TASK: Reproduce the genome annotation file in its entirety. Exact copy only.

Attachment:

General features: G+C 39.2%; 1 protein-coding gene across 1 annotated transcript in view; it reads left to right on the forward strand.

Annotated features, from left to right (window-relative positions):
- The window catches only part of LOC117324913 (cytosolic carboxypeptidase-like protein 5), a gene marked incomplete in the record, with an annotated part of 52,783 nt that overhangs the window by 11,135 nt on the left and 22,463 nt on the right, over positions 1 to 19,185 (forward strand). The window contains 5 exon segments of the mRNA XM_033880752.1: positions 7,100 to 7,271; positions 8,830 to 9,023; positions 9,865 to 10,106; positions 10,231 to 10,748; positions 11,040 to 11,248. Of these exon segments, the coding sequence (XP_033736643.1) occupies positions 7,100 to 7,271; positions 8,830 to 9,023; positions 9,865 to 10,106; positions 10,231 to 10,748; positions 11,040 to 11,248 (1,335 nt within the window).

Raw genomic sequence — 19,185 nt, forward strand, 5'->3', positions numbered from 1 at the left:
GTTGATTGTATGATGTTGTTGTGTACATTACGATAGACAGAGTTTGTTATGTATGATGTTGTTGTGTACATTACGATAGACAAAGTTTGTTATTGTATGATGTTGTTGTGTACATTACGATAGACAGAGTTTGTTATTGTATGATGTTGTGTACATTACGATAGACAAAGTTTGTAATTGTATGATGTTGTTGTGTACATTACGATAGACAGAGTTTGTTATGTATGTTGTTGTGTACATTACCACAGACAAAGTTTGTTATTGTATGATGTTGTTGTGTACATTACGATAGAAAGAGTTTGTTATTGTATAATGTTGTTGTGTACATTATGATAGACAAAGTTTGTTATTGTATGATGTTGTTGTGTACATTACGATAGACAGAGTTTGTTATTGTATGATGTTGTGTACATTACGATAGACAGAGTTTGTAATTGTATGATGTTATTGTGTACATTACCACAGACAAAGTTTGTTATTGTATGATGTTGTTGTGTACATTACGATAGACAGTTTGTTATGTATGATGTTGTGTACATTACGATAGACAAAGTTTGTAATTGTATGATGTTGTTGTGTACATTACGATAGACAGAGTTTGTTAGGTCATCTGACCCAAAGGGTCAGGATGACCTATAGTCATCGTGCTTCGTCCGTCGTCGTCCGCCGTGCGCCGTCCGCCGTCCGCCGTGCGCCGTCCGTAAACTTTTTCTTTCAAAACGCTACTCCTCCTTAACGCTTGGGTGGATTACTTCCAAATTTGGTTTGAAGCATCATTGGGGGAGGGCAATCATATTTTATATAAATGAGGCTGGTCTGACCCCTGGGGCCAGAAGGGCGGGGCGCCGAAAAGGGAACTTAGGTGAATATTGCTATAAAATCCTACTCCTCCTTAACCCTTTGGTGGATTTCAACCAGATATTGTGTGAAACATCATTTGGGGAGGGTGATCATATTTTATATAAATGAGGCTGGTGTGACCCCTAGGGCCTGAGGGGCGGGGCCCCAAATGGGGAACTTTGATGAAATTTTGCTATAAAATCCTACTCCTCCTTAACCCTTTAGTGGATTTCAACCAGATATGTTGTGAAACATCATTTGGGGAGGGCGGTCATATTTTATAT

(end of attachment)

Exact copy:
General features: G+C 39.2%; 1 protein-coding gene across 1 annotated transcript in view; it reads left to right on the forward strand.

Annotated features, from left to right (window-relative positions):
- The window catches only part of LOC117324913 (cytosolic carboxypeptidase-like protein 5), a gene marked incomplete in the record, with an annotated part of 52,783 nt that overhangs the window by 11,135 nt on the left and 22,463 nt on the right, over positions 1 to 19,185 (forward strand). The window contains 5 exon segments of the mRNA XM_033880752.1: positions 7,100 to 7,271; positions 8,830 to 9,023; positions 9,865 to 10,106; positions 10,231 to 10,748; positions 11,040 to 11,248. Of these exon segments, the coding sequence (XP_033736643.1) occupies positions 7,100 to 7,271; positions 8,830 to 9,023; positions 9,865 to 10,106; positions 10,231 to 10,748; positions 11,040 to 11,248 (1,335 nt within the window).

Raw genomic sequence — 19,185 nt, forward strand, 5'->3', positions numbered from 1 at the left:
GTTGATTGTATGATGTTGTTGTGTACATTACGATAGACAGAGTTTGTTATGTATGATGTTGTTGTGTACATTACGATAGACAAAGTTTGTTATTGTATGATGTTGTTGTGTACATTACGATAGACAGAGTTTGTTATTGTATGATGTTGTGTACATTACGATAGACAAAGTTTGTAATTGTATGATGTTGTTGTGTACATTACGATAGACAGAGTTTGTTATGTATGTTGTTGTGTACATTACCACAGACAAAGTTTGTTATTGTATGATGTTGTTGTGTACATTACGATAGAAAGAGTTTGTTATTGTATAATGTTGTTGTGTACATTATGATAGACAAAGTTTGTTATTGTATGATGTTGTTGTGTACATTACGATAGACAGAGTTTGTTATTGTATGATGTTGTGTACATTACGATAGACAGAGTTTGTAATTGTATGATGTTATTGTGTACATTACCACAGACAAAGTTTGTTATTGTATGATGTTGTTGTGTACATTACGATAGACAGTTTGTTATGTATGATGTTGTGTACATTACGATAGACAAAGTTTGTAATTGTATGATGTTGTTGTGTACATTACGATAGACAGAGTTTGTTAGGTCATCTGACCCAAAGGGTCAGGATGACCTATAGTCATCGTGCTTCGTCCGTCGTCGTCCGCCGTGCGCCGTCCGCCGTCCGCCGTGCGCCGTCCGTAAACTTTTTCTTTCAAAACGCTACTCCTCCTTAACGCTTGGGTGGATTACTTCCAAATTTGGTTTGAAGCATCATTGGGGGAGGGCAATCATATTTTATATAAATGAGGCTGGTCTGACCCCTGGGGCCAGAAGGGCGGGGCGCCGAAAAGGGAACTTAGGTGAATATTGCTATAAAATCCTACTCCTCCTTAACCCTTTGGTGGATTTCAACCAGATATTGTGTGAAACATCATTTGGGGAGGGTGATCATATTTTATATAAATGAGGCTGGTGTGACCCCTAGGGCCTGAGGGGCGGGGCCCCAAATGGGGAACTTTGATGAAATTTTGCTATAAAATCCTACTCCTCCTTAACCCTTTAGTGGATTTCAACCAGATATGTTGTGAAACATCATTTGGGGAGGGCGGTCATATTTTATAT